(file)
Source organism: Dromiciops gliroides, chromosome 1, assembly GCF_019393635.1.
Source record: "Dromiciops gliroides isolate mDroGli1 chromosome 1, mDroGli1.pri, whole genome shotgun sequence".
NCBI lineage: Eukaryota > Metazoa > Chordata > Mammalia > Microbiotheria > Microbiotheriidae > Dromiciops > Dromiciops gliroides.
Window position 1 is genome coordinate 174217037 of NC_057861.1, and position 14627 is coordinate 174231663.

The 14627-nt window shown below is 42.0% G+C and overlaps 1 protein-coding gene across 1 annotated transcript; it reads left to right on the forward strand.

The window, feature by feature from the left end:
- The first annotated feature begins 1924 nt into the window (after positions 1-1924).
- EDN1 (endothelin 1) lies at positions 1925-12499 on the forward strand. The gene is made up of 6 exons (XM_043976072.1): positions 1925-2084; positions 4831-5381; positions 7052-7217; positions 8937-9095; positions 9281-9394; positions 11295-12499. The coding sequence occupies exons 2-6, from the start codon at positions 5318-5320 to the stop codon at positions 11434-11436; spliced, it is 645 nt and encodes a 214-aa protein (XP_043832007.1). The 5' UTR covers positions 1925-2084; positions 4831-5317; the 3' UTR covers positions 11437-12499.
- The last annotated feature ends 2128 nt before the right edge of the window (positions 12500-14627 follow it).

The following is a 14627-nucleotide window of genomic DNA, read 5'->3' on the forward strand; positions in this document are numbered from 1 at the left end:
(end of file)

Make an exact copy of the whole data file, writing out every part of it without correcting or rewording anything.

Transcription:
Source organism: Dromiciops gliroides, chromosome 1, assembly GCF_019393635.1.
Source record: "Dromiciops gliroides isolate mDroGli1 chromosome 1, mDroGli1.pri, whole genome shotgun sequence".
NCBI lineage: Eukaryota > Metazoa > Chordata > Mammalia > Microbiotheria > Microbiotheriidae > Dromiciops > Dromiciops gliroides.
Window position 1 is genome coordinate 174217037 of NC_057861.1, and position 14627 is coordinate 174231663.

The 14627-nt window shown below is 42.0% G+C and overlaps 1 protein-coding gene across 1 annotated transcript; it reads left to right on the forward strand.

The window, feature by feature from the left end:
- The first annotated feature begins 1924 nt into the window (after positions 1-1924).
- EDN1 (endothelin 1) lies at positions 1925-12499 on the forward strand. The gene is made up of 6 exons (XM_043976072.1): positions 1925-2084; positions 4831-5381; positions 7052-7217; positions 8937-9095; positions 9281-9394; positions 11295-12499. The coding sequence occupies exons 2-6, from the start codon at positions 5318-5320 to the stop codon at positions 11434-11436; spliced, it is 645 nt and encodes a 214-aa protein (XP_043832007.1). The 5' UTR covers positions 1925-2084; positions 4831-5317; the 3' UTR covers positions 11437-12499.
- The last annotated feature ends 2128 nt before the right edge of the window (positions 12500-14627 follow it).

The following is a 14627-nucleotide window of genomic DNA, read 5'->3' on the forward strand; positions in this document are numbered from 1 at the left end: